The point of setting a strategy isn’t to eliminate the need to ever make another choice, but to provide some rails to run on. Since you don’t know what doors will be open in 12 months (or even two months), constant re-evaluation also needs to be built into your plan.
Of course, re-evaluating at every twist and turn is the same as having no strategy at all, but a commitment to taking a step back from your strategy every once in a while can allow you to make course corrections along the way.
Staying Firm but Flexible
At the end of the day, your missions strategy shouldn’t be so firm that you’re unable to flex as the Lord brings new people or opportunities your way. But neither should it be easily pushed aside by every changing circumstance. Finding the right balance requires lots of prayer, discernment, humility and grace. But setting a strategy, championing that strategy and regularly re-evaluating your strategy will put you well on your way.
Ready to get started on your church’s missions strategy? Download this free resource designed to guide you through creating and executing a strategy.
4 CommentsLeave a comment
Thanks for this update on mission work. A senario i find myself in but thanks be to God for TEAM. With this guide and Counsel we shall achieve more. Blessings.
Thank you so much for this article! During the past two years we worked hard to develop our missions strategies/priorities, and it has been freeing, yet also a challenge when we get applications and are torn between our priorities and the personal involvement in the applicant. We want to make sure that our church people know our strategies/priorities so that they take those into account when they explore a career in missions.
Great article, thank you for writing this. Question: What about missionaries who are already fielded? I’ve seen churches redefine their strategy and then discontinue supporting them because they no longer fit in their strategy. Id love to know your thoughts. Thanks!
Thanks, Matt, for this question. In my opinion, every situation is unique, so a lot of discernment and wisdom is needed to make good decisions about these kinds of things. That said, here are a couple of my personal thoughts on this one.
1. This is one of the reasons that continual communication between missionaries and their sending churches is critical. And when I say “communication” I don’t just mean sending a generic prayer letter every once in a while, but real, ongoing relational maintenance and development. When churches reassess strategies (as they should), they’re naturally going to prioritize the work of missionaries that they believe in, so it would be wise for missionaries to do what they can to keep their churches on board with the value of what they’re doing even after departing.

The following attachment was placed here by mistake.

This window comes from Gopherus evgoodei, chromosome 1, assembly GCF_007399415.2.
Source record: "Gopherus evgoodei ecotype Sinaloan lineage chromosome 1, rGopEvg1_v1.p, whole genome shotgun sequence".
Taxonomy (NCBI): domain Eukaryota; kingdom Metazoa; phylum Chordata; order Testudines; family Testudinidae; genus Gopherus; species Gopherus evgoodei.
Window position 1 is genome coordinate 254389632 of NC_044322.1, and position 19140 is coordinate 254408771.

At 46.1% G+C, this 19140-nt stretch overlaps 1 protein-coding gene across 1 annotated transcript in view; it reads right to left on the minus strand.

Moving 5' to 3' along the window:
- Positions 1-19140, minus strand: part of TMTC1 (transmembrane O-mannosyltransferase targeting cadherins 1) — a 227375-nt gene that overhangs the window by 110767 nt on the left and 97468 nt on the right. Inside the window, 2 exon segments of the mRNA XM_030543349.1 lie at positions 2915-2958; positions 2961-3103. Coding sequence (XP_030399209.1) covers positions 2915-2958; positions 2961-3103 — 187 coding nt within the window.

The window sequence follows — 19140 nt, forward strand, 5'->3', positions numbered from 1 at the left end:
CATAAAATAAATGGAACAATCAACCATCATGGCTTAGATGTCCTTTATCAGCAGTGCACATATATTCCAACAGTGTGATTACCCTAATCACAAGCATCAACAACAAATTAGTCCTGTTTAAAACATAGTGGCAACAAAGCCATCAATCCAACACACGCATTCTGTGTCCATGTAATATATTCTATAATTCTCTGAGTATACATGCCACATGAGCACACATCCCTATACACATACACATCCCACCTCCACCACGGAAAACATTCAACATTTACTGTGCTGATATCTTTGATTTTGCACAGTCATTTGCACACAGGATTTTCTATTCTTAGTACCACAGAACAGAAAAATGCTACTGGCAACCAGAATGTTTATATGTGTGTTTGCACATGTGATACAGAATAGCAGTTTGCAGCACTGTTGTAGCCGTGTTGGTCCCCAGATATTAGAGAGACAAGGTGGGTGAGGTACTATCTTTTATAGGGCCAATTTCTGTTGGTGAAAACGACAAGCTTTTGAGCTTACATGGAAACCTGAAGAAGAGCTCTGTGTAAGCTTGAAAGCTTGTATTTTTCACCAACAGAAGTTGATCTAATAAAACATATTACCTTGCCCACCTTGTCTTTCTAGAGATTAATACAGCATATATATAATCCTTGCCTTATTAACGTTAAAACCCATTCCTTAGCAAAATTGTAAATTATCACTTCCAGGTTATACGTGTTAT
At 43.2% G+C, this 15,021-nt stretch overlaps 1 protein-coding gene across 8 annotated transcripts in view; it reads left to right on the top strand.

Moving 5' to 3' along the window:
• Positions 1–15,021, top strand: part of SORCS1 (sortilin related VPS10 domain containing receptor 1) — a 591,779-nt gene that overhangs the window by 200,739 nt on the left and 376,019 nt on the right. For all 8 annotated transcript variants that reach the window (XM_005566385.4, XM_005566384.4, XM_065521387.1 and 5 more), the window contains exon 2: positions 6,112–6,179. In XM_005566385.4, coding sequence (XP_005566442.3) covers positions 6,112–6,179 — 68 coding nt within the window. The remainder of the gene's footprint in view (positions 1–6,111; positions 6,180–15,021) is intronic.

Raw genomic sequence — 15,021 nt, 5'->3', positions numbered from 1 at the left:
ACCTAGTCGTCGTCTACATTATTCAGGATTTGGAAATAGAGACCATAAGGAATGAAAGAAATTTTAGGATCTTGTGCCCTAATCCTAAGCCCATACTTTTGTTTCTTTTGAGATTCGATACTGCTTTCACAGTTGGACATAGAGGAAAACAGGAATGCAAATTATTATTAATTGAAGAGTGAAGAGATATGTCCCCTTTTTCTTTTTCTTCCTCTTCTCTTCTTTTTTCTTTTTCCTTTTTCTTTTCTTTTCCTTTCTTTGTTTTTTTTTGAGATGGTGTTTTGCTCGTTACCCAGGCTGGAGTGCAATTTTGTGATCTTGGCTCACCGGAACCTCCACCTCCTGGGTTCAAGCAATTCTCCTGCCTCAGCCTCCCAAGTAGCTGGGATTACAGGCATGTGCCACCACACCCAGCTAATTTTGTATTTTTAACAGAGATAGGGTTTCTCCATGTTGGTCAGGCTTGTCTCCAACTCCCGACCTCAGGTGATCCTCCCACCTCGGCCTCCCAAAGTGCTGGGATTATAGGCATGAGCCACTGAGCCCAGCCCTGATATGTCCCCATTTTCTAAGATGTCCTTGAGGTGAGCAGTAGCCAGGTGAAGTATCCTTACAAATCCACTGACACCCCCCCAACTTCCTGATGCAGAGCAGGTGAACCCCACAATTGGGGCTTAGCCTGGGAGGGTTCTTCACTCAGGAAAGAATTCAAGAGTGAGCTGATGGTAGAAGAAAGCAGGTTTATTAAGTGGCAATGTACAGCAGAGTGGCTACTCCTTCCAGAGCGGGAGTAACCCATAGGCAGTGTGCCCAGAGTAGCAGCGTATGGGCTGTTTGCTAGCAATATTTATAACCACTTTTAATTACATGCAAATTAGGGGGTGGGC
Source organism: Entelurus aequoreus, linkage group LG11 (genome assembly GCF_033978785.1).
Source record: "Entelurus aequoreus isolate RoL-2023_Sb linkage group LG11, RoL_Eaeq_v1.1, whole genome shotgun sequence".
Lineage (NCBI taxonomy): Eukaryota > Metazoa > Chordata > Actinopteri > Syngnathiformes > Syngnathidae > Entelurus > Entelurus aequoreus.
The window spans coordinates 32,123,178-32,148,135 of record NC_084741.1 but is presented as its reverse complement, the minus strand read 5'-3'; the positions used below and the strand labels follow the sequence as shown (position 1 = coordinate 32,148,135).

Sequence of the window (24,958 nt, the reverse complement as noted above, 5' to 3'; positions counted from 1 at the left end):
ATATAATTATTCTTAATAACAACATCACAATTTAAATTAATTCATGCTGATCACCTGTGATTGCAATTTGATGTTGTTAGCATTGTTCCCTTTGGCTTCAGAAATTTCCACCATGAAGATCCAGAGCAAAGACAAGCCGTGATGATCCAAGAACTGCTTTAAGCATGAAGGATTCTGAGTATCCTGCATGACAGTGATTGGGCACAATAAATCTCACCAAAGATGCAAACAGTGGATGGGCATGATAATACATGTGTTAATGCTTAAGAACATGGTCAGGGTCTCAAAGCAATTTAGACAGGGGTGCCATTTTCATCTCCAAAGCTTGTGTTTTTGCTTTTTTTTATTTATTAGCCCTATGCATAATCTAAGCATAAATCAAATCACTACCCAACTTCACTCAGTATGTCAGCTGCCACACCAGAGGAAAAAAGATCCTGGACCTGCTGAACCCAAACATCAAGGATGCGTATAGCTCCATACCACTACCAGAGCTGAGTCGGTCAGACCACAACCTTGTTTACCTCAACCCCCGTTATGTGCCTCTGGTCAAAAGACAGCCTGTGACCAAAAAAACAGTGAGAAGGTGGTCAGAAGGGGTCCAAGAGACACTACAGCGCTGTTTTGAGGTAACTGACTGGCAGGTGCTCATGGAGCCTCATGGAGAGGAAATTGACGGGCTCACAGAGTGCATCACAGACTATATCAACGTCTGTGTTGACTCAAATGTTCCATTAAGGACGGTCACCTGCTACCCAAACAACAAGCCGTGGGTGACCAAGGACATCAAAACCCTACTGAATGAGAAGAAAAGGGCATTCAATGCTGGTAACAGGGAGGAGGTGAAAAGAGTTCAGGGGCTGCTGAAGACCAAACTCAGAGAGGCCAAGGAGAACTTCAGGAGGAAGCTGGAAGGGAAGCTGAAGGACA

2. It feels harsh to say, but I think missionaries need to remember that they’re not entitled to a church’s support indefinitely. I think it’s best for missionaries and churches to talk openly about expectations right from the beginning, and to especially talk about how long a church intends to offer their support, what kind of results they’re praying for as a result, etc. As a missionary, remember that your work is one of many good things God is doing through the church, and your ministry might not always fit with how God is using that community. While God may call some supporters to your team for your whole career, He might not.
3. As a missionary, you can never stop networking and vision-casting for the work that you’re doing. If you stop “support raising” once you’ve hit 100%, or once you’re on the field, then it’s almost inevitable that you’ll find yourself in a bind at some point in your career. But if you embrace the reality that relationship-building and vision-casting are part of the what it means to be a support-raising missionary, then you’ll always be ready for some supporters to come and others to go.